I still have not seen a northern pintail. This coming week is probably my last opportunity. I have one place left to look. This past weekend I went to Michigan State University's waterfowl research area, and while I did see some coots, grebes, and teals (both blue- and green-winged) any pintails were either gone or too far-off to make out. Here's a photo of the pond:
- The season concludes on a rather Empire Strikes Back note, with the villains having won without major setback, and the heroes regrouping, some of them having been taken out of the action for the time being. Everything is something of a cliffhanger at the end. The one thing that does get resolved is that Sabine finally has a conscious connection to the Force. While scene-by-scene, the finale did have some good moments, I think leaving so much of the season's story unresolved is to its detriment.
- Of course, Thrawn's troopers' patched-up armor represents a new stormtrooper variant for Ezra to collect. I'm glad he got away with a full set.
- Looking back on this and the past few episodes, Thrawn really was not hindered in leaving. If anything, the fact that Ahsoka pursued the Eye of Sion probably made him and his troops move quicker than they would have otherwise. I've seen a lot of complaints that this show ruined Thrawn by portraying him as a failure, but I think this critique misses that Thrawn wasn't trying to kill Ahsoka, or Sabine, or Ezra, nor was he even really trying to strand them; he was trying to escape back to the Galaxy. He did that.
- The action here, and in hte whole season, really, was oddly uneven. Duel were pretty cool, but fights against mobs of enemies weren't that engaging. I honestly can't think of a scene in the movies that involved just fighting a bunch of people in a room or down a corridor that went on for more than a minute, tops, other than the Kylo and Rey vs. Praetorian Guards fight from Ep. VIII, which also wasn't very engaging beyond the opening shot. Actually, running through rooms and corridors shooting/slashing at mobs of enemies is pretty much what Warframe is, and while that's fun to play, it's pretty notoriously boring to watch someone else play. I'm rambling, but my advice to Star Wars is: stick to the duels or the big field battles.
- I'll have a full review of the season out, well, as soon as I can get it written and typed up. My thoughts in summary: this show felt like a new node of Star Wars, telling a bit of its own story and with a fair number of callbacks to keep it tethered, but largely focused on setting the stage for future acts. It's sort of the Star Wars equivalent of hte first season of Loki. And speaking of Loki...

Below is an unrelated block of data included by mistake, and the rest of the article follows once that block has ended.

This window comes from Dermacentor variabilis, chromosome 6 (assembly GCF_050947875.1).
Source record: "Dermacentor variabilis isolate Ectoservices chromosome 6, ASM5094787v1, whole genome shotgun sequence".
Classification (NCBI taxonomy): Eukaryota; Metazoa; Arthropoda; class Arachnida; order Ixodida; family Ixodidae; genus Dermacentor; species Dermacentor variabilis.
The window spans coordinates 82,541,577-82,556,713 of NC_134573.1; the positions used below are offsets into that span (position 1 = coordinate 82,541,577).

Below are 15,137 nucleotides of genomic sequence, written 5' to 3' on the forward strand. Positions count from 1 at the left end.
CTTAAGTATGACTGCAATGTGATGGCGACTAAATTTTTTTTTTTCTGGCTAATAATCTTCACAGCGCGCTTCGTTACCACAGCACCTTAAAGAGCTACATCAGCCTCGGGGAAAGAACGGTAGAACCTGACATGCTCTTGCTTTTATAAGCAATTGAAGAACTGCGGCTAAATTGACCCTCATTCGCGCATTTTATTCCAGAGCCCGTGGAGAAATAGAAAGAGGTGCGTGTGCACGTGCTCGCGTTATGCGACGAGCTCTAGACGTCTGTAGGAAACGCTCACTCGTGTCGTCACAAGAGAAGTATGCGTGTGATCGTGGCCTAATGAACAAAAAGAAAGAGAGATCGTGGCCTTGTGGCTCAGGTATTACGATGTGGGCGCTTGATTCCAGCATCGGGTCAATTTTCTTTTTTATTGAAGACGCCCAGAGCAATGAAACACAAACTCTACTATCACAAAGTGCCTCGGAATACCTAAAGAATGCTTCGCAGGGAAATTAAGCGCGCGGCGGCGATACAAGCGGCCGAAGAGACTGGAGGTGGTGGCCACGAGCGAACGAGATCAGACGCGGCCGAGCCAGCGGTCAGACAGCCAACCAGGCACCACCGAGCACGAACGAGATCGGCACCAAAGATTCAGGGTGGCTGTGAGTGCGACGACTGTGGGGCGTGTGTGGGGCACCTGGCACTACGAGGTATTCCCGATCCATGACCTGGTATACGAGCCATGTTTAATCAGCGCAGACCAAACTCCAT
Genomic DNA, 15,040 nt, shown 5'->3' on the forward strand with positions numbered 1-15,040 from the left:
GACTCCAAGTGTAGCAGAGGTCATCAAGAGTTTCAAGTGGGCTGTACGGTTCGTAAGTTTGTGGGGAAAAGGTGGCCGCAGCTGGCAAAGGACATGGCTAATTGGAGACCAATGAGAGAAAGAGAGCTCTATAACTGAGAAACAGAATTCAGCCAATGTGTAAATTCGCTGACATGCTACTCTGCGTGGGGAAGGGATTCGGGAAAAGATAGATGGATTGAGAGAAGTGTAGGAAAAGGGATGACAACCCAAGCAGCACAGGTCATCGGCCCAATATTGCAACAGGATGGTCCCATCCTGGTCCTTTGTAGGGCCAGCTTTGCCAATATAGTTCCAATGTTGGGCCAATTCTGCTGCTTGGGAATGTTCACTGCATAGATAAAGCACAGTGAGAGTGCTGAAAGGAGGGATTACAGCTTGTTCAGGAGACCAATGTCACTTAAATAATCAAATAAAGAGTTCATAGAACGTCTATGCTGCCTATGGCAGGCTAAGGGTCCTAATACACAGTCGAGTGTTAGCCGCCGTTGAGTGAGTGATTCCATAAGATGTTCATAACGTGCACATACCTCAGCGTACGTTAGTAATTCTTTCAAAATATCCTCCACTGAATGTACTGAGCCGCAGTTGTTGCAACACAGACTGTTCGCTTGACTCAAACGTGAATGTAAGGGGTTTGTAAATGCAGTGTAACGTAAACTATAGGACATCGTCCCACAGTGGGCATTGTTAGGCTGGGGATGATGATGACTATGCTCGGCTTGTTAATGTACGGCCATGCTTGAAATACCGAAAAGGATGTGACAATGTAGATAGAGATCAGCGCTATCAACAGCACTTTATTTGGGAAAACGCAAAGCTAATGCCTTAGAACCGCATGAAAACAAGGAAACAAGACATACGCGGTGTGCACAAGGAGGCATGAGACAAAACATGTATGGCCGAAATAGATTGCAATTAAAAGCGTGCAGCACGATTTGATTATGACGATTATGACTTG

The first Season 2 of a Marvel series is here. Loki picks up where it left off in the Season 1 finale. Here are my notes:
- First off, the production design of this show is great. I said that during season 1 but I was reminded of it here, and it's the stand-out element of the show, so it bears mentioning again.
- Season 1 ended looking like Loki and Sylvie had somehow changed history and put Kang or whatever you want to call him in direct charge of the TVA. Here, that's shown to be just a previous version of the TVA. Loki gets back to the status-quo TVA pretty quickly. On one hand, I understand not completely overhauling the show's world, but on the other hand, it feels like a bait-and-switch, the way they did it here. Loki "time-slipping" seems to have been resolved, and resolving it seems to have delayed the starting of Season 2's story.
- Ke Huy Quan's character here seemed quite reminiscent of his character in Everything Everywhere All at Once, being a chipper guy working in the brain-melting world of timeline-jumping. He makes for a neat addition to the show, though.
- Overall, I still feel like I like this show less than some people, but it keeps me watching. I'm hoping that Season 2 can be more of its own TVA-related thing, now that Kang has been generally set up.
The second BattleBots Champions Tournament, which was filmed right after the seventh world championship almost a year ago, is finally airing. This time, I'm going to try not going fight-by-fight, which is a tedious way to write and, I'm sure a tedious thing to read. So here are my notes on what I found exciting or interesting in last Thursday's airing:
- Shreddit Bro's win of a position in the Golden Bolt bracket mirrors Hypershock's last time. Both Evan Arias and Will Bales are big personalities with a history of being let down by their bots. Hypershock's issue was poor reliability; Pain Train/Shreddit Bro's was more overall poor performance. While Shreddit Bro's win over Valkyrie wasn't as spectacular as Hypershock's over Gigabyte, their overall run is, to me, just as impressive and welcome.
- Valkyrie's run was also impressive, and a good sign that the new team is coming together.
- Switchback lost its weapon belt right away, again. I like their team and I think the broad design has promise, but I think maybe a third iteration is in order.
- Terrortops lost to Rotator but not terribly. I really hope we see more of them in the next season. After doing so well here hopefully they can get some sponsor cash and really make a proper contender bot.
- The new Kraken is, at this point, a failed experiment. Matt Spurk still runs the old design in Vegas live shows, and while it wasn't really great, it was better than this. I think a whole new concept is in order; I can't see the new Kraken being back for the next season with an 0-5 record.